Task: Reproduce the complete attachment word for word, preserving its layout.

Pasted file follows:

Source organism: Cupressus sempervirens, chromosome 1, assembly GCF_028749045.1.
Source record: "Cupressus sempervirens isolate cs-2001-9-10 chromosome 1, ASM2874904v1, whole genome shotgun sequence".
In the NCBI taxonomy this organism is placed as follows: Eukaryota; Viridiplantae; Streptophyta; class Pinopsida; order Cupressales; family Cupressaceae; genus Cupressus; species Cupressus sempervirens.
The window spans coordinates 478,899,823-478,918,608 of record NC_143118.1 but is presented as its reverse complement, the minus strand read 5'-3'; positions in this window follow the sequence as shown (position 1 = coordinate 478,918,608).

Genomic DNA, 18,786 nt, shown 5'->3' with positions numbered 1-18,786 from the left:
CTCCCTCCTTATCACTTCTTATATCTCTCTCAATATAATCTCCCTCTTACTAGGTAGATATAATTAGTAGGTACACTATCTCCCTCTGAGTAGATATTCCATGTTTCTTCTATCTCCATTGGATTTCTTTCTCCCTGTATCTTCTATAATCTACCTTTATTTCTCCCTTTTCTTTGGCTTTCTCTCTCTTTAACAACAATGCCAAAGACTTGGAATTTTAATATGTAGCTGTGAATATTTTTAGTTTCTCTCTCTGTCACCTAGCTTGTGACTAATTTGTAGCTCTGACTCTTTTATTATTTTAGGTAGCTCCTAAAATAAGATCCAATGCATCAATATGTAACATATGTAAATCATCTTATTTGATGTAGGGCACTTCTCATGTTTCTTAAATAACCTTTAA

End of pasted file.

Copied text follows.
Source organism: Cupressus sempervirens, chromosome 1, assembly GCF_028749045.1.
Source record: "Cupressus sempervirens isolate cs-2001-9-10 chromosome 1, ASM2874904v1, whole genome shotgun sequence".
In the NCBI taxonomy this organism is placed as follows: Eukaryota; Viridiplantae; Streptophyta; class Pinopsida; order Cupressales; family Cupressaceae; genus Cupressus; species Cupressus sempervirens.
The window spans coordinates 478,899,823-478,918,608 of record NC_143118.1 but is presented as its reverse complement, the minus strand read 5'-3'; positions in this window follow the sequence as shown (position 1 = coordinate 478,918,608).

Genomic DNA, 18,786 nt, shown 5'->3' with positions numbered 1-18,786 from the left:
CTCCCTCCTTATCACTTCTTATATCTCTCTCAATATAATCTCCCTCTTACTAGGTAGATATAATTAGTAGGTACACTATCTCCCTCTGAGTAGATATTCCATGTTTCTTCTATCTCCATTGGATTTCTTTCTCCCTGTATCTTCTATAATCTACCTTTATTTCTCCCTTTTCTTTGGCTTTCTCTCTCTTTAACAACAATGCCAAAGACTTGGAATTTTAATATGTAGCTGTGAATATTTTTAGTTTCTCTCTCTGTCACCTAGCTTGTGACTAATTTGTAGCTCTGACTCTTTTATTATTTTAGGTAGCTCCTAAAATAAGATCCAATGCATCAATATGTAACATATGTAAATCATCTTATTTGATGTAGGGCACTTCTCATGTTTCTTAAATAACCTTTAA